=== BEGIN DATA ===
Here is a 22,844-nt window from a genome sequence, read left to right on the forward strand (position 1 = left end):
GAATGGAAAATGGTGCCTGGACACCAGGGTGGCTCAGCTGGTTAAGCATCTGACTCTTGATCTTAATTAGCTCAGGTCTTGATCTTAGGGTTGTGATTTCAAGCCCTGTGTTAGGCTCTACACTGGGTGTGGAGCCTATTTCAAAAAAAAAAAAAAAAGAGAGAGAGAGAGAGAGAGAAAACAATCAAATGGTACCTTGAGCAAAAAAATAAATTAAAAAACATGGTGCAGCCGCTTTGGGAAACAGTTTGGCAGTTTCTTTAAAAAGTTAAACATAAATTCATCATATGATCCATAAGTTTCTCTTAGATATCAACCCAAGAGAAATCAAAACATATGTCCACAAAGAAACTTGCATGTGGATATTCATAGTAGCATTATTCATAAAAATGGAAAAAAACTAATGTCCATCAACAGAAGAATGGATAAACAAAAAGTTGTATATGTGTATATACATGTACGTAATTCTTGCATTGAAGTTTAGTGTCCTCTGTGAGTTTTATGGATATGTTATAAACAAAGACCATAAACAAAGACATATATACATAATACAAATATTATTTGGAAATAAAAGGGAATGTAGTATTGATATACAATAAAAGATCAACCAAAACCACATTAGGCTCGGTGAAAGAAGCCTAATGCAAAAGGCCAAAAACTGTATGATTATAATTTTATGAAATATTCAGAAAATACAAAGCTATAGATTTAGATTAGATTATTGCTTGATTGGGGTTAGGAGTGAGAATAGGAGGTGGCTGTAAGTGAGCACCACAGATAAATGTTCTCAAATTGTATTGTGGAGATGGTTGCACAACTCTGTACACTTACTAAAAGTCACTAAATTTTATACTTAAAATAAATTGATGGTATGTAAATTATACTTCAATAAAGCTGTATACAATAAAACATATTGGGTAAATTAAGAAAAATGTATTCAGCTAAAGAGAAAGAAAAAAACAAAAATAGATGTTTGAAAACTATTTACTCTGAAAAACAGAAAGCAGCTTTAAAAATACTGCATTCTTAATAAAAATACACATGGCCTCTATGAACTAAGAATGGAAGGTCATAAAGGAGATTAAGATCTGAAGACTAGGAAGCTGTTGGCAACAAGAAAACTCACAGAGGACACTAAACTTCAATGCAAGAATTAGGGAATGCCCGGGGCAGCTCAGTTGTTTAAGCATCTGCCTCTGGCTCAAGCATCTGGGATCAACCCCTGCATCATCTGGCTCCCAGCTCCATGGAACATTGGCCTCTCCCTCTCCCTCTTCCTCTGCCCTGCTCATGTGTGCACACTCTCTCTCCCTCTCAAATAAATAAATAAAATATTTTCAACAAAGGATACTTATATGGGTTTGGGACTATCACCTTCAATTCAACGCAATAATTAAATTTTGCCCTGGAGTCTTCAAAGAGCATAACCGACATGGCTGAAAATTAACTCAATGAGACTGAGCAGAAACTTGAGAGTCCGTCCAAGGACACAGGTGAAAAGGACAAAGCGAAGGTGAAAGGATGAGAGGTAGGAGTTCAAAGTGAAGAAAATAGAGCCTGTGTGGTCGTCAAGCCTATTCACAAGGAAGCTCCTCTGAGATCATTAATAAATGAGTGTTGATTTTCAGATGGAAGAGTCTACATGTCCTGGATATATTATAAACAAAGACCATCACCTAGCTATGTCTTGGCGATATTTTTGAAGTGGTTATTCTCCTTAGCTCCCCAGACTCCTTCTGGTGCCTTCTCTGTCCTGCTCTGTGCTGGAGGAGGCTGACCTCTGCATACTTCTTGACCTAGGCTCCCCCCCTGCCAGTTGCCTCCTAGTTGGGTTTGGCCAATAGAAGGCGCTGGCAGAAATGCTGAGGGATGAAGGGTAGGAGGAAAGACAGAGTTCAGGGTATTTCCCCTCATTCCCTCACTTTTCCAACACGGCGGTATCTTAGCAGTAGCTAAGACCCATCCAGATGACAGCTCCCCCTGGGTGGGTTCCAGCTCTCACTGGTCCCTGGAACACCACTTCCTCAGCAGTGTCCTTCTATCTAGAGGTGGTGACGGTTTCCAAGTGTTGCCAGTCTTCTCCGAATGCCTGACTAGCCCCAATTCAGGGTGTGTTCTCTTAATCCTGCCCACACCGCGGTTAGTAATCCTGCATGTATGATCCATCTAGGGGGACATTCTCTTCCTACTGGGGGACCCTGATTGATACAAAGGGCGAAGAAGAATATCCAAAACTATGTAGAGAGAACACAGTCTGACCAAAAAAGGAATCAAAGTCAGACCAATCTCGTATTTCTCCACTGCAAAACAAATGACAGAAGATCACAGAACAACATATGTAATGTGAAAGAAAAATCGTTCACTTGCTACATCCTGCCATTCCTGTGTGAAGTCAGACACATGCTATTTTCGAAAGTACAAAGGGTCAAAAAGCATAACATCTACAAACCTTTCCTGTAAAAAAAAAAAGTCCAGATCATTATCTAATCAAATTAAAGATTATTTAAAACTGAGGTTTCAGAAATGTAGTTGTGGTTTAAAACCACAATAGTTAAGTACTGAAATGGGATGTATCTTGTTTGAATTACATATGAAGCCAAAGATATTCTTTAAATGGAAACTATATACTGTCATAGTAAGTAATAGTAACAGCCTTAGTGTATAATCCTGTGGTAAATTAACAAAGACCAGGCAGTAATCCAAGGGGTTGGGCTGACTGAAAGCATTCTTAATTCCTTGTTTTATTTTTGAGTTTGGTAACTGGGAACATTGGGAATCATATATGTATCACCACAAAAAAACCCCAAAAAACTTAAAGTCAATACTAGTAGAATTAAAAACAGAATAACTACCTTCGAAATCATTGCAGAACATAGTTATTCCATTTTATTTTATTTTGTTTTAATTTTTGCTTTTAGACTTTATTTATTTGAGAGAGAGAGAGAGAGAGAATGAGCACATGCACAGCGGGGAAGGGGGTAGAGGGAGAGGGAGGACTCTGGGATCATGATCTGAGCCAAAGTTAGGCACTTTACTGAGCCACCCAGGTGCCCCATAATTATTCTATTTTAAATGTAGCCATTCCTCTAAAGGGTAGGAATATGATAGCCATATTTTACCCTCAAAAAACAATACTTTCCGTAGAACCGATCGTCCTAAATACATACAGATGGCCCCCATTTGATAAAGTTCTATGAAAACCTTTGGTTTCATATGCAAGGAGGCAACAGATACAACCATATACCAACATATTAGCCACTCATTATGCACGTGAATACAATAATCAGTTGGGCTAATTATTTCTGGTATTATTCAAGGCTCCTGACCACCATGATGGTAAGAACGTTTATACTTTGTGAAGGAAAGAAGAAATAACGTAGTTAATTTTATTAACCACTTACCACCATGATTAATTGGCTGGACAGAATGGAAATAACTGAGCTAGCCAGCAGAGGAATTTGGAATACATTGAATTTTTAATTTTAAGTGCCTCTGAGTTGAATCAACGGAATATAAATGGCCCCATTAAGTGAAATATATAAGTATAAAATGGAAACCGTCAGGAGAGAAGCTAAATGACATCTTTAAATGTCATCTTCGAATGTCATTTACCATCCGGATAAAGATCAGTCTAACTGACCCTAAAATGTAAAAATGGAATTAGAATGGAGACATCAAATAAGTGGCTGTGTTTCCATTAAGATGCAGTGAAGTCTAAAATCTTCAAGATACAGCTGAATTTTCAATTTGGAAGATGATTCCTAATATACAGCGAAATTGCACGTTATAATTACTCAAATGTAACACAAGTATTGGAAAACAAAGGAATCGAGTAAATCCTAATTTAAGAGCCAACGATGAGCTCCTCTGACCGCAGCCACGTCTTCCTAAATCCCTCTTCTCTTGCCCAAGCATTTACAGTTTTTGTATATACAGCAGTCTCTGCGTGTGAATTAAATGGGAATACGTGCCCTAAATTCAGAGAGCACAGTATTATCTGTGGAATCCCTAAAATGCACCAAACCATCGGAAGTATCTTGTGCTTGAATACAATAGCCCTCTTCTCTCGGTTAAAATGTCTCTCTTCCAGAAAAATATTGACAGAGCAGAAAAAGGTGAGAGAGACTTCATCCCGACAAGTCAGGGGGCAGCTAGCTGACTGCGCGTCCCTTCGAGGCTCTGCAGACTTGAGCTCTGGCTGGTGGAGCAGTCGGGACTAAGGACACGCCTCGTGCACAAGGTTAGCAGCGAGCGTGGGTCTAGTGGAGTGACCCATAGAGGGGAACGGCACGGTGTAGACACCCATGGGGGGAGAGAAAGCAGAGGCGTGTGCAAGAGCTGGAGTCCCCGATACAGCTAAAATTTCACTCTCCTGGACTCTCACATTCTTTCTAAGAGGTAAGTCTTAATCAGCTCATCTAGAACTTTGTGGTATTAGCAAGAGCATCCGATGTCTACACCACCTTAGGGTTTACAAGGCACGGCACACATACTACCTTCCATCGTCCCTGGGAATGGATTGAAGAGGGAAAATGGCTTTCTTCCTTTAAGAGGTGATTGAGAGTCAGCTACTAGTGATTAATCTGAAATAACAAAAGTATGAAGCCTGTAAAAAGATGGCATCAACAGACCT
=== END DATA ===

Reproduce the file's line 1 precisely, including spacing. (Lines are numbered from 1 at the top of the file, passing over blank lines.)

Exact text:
Here is a 22,844-nt window from a genome sequence, read left to right on the forward strand (position 1 = left end):